The Narva Power Plants are a power generation complex in and near Narva in Estonia, near the border with Leningrad Oblast, Russia. The complex consists of the world’s two largest oil shale-fired thermal power plants, Eesti Power Plant (Eesti Elektrijaam) and Balti Power Plant (Balti Elektrijaam).

In 2007, Narva Power Plants generated about 95% of total power production in Estonia. The complex is owned and operated by AS Narva Elektrijaamad, a subsidiary of Eesti Energia.

The Balti Power Plant was built between 1959 and 1965. It is located 5 kilometers (3 mi) southwest of Narva. As of the end of 2005, Balti Power Plant had an installed capacity of 765 MW. The installed thermal capacity was 400 MW. The Eesti Power Plant is located roughly 20 km west-south-west of Narva. It was built between 1963 and 1973. As of the end of 2005, Eesti Power Plant had an installed capacity of 1,615 MW. The installed thermal capacity was 84 MW.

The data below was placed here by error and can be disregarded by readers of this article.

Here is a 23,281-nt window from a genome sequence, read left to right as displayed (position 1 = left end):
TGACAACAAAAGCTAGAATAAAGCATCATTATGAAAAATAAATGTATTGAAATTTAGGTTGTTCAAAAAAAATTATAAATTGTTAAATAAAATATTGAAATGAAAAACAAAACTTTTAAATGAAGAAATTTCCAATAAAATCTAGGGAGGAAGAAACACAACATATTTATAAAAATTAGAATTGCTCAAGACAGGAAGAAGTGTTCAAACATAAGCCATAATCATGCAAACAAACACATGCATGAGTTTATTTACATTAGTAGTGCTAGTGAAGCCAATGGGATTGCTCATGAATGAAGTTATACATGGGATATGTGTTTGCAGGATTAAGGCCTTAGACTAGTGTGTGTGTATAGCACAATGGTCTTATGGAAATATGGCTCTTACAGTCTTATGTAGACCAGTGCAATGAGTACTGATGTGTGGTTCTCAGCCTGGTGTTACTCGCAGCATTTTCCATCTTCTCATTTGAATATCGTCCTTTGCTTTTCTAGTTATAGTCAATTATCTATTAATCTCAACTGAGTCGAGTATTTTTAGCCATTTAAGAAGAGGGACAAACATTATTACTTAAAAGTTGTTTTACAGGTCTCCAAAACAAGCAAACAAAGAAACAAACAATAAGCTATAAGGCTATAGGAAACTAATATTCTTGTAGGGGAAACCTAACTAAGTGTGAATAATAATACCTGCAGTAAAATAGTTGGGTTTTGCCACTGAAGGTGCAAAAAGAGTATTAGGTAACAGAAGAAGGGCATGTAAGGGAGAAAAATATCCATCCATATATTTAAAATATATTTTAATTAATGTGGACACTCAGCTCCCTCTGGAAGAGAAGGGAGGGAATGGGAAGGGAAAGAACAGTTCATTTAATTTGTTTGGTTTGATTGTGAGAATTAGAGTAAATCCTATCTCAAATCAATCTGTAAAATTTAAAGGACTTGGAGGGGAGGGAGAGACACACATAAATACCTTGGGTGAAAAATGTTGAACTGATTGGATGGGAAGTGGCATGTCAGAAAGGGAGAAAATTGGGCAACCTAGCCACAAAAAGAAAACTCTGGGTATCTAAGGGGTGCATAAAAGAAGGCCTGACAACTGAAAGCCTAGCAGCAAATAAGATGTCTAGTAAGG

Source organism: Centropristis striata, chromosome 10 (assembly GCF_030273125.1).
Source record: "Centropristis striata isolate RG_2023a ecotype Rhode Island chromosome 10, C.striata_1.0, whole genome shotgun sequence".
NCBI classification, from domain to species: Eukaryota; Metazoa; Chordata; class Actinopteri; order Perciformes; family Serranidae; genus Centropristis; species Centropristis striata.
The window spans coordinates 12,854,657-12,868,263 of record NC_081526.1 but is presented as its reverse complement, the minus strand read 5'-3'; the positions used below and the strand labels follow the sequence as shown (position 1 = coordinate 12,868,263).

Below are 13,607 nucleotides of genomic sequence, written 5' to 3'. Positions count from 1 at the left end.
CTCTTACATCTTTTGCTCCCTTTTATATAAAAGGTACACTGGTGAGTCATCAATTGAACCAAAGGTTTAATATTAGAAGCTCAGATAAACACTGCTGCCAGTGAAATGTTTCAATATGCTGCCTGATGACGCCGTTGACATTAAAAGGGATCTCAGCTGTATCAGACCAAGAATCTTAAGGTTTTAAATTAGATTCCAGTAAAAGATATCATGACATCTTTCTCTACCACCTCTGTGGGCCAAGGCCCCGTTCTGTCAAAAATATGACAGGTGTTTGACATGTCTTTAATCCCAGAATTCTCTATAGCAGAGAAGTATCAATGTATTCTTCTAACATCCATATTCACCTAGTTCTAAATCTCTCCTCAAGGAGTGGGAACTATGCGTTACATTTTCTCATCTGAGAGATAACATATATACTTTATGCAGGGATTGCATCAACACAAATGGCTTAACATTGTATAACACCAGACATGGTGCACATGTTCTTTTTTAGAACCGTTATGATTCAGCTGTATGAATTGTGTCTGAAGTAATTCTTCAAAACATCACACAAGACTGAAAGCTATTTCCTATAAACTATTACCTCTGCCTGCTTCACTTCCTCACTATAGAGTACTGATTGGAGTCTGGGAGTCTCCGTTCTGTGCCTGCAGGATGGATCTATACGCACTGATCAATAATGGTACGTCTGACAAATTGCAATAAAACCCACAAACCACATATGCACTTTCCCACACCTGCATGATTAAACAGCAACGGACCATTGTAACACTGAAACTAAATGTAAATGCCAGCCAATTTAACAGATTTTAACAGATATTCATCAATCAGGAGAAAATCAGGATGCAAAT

The oil shale burnt at Narva plants produces roughly 46% ash, so the stations produce about 4.5 million tons of ash per year. The ash-disposal system involves washing it away with water, and the dirty water is stored in ash-storage lagoons which appear bright blue in the satellite photos. Balti has two storage areas. The western one is divided into twelve sub-regions by banks about three meters wide and is already closed. The eastern one is in current use and is divided into three sub-regions. The ash is highly alkaline since the non-combustible portion of the oil shale is essentially limestone.

According to Wikipedia